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With the recent cold snap, some Yellowstone grizzly bears are slowing down — but it will still be another week or more before they are snug in dens and out of harms’ way for the winter. In a disturbing trend, this year the bear body count continues to mount at a time when the population has been, by weight of evidence, declining. This problem will likely worsen with the federal government’s decision last spring to strip endangered species protections from Yellowstone’s grizzly bears and give management authority to the states (“delist”).
Here, as elsewhere in the lower-48 states, government scientists have found that most grizzly bears die from human causes. This year is no exception. Only three of the 51 recorded grizzly bear deaths may be from natural causes.
And the rate of killing is shocking — one bear approximately every two days since hunting season began in October. Never have so many bear deaths been investigated for possible foul play in one year — 26 bears and counting, more than half of all known deaths.
Applying an official estimator that accounts for unknown mortality, about 77 bears are dead, or more than 11 percent of the Yellowstone grizzly bear population of approximately 690 grizzlies occupying the Demographic Monitoring Area (DMA), the core of grizzly habitat.
Government officials have shrugged off the problem, claiming that population estimates are biased low, while failing to admit that, by their own reckoning, bear mortalities are also underestimated.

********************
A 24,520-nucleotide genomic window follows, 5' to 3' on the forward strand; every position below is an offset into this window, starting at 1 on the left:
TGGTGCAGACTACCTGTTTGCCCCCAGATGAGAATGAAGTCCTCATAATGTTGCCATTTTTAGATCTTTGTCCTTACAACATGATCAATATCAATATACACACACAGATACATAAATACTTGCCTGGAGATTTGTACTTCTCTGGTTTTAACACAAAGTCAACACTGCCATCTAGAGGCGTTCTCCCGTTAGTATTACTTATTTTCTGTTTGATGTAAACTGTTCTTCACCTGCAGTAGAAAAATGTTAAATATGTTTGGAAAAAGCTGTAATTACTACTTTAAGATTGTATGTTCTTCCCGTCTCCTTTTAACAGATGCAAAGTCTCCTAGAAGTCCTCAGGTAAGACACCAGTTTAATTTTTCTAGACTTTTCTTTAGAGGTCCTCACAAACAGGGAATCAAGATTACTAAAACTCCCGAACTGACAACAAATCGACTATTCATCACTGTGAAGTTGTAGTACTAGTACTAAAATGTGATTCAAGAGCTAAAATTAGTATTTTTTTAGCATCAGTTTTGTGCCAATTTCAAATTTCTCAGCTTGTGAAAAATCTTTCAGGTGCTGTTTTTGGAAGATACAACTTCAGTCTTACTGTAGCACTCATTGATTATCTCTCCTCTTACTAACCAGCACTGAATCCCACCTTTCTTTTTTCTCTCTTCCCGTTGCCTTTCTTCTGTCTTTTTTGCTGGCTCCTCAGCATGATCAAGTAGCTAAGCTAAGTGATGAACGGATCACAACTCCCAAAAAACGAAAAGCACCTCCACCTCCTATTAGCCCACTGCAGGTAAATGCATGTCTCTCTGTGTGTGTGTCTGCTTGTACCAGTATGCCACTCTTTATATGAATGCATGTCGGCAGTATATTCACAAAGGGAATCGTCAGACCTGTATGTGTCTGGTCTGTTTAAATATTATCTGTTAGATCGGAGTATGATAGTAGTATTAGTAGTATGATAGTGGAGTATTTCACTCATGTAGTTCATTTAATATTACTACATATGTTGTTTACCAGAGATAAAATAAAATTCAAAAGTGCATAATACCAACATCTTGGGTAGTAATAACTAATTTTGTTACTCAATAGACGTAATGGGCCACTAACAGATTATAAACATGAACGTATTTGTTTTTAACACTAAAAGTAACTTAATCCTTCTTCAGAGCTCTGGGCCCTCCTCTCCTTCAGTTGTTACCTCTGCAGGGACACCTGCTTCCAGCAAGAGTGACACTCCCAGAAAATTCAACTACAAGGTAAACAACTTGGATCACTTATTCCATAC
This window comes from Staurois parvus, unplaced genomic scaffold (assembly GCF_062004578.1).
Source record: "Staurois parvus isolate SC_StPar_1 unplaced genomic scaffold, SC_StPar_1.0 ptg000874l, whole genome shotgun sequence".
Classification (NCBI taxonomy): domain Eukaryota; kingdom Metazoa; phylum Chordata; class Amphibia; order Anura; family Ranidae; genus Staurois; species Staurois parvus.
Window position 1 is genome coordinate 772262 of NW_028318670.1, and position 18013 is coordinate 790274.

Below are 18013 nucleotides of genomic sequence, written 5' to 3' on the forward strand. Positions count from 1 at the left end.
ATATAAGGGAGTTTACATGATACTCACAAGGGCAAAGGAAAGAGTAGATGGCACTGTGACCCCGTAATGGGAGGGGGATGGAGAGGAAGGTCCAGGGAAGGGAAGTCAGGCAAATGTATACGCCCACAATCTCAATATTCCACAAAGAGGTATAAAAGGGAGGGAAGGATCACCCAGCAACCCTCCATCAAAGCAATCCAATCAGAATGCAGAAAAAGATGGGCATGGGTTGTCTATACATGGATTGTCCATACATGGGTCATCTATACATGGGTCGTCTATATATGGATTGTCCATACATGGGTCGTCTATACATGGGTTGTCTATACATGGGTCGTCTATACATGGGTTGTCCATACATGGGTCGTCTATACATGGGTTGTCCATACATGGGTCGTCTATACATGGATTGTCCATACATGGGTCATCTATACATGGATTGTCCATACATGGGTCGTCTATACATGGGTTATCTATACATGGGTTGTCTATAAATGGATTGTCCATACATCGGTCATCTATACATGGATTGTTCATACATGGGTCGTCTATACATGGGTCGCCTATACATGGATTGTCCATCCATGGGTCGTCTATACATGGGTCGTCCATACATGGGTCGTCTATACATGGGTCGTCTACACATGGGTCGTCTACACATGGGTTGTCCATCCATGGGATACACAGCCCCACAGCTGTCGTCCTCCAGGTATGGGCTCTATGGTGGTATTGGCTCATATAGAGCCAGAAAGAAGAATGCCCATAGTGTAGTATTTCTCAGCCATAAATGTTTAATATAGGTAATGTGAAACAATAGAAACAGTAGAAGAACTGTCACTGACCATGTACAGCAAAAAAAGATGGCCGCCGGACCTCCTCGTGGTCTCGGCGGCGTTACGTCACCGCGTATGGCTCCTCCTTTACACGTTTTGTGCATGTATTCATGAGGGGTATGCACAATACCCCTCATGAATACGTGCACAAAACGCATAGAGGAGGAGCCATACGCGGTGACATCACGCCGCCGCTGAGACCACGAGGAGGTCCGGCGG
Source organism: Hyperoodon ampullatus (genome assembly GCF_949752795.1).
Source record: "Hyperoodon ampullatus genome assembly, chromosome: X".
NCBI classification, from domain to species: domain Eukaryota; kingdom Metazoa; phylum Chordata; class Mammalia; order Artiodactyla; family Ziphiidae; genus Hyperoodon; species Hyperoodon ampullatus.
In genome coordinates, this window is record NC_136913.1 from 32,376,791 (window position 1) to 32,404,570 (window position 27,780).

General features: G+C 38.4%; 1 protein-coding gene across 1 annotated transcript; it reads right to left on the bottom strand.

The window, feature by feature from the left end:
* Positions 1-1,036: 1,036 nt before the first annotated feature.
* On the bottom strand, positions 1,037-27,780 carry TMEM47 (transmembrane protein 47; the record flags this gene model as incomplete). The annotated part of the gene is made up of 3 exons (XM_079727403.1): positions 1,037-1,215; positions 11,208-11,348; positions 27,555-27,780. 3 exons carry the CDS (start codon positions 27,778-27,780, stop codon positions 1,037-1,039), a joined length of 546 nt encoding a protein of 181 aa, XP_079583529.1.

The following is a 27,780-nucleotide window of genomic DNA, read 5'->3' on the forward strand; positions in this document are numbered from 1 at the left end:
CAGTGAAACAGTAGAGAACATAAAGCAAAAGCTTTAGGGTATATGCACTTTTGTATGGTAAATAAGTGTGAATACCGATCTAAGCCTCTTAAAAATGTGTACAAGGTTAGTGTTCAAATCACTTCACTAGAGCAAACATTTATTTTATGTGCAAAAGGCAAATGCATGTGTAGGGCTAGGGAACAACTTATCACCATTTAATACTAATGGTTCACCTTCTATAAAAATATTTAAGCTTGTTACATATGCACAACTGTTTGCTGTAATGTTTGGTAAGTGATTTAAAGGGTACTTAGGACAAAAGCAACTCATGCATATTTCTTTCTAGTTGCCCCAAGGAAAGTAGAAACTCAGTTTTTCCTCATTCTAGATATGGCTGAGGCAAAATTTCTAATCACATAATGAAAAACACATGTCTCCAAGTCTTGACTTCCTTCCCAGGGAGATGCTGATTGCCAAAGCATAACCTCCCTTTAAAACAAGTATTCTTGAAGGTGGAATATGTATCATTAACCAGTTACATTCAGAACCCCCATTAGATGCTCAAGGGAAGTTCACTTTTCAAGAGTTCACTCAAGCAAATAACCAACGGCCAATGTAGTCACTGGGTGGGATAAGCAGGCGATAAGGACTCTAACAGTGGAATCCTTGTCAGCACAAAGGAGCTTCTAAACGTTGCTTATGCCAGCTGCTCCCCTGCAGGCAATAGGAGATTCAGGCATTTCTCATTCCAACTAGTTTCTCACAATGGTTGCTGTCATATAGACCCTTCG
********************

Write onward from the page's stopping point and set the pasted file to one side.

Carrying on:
This year’s deaths call into question the wisdom of delisting and legalizing a bear trophy hunt. In fact, managers in the states of Idaho, Wyoming and Montana seem to be acting as if it is already open season on grizzly bears. Indeed, if just three more grizzlies are killed inside the DMA, this year will surpass the record number of bear deaths that occurred during 2015. That year, grizzly bear deaths by all causes were far higher than any since 1959, when data on mortalities started to be compiled.
Making matters worse, according to public assertions and post-delisting agreements mandated by state managers, several hundred bears could be killed within the next few years as part of deliberate efforts to reduce numbers of grizzlies in the Greater Yellowstone Ecosystem, potentially to critically low levels.
The government’s own data puts the lie to claims by state managers that Yellowstone’s grizzly bear population can absorb the high levels of mortality that we’ve seen during recent years. The population is no longer growing, and more likely has been declining since at least 2007, and more precipitously since 2015. This trend has been driven by drought and the loss of two formerly important native grizzly bear foods, cutthroat trout and whitebark pine.
Bears have compensated partly by eating more meat, mostly from cows and hunter-killed big game, which is drawing them into more conflicts with ranchers and hunters. Today these are the leading causes of grizzly bear mortalities — not garbage and human attractants as was the case several decades ago. If the states proceed with a bear sport hunt next spring, as is now permitted, the number of grizzly bear deaths could climb even more.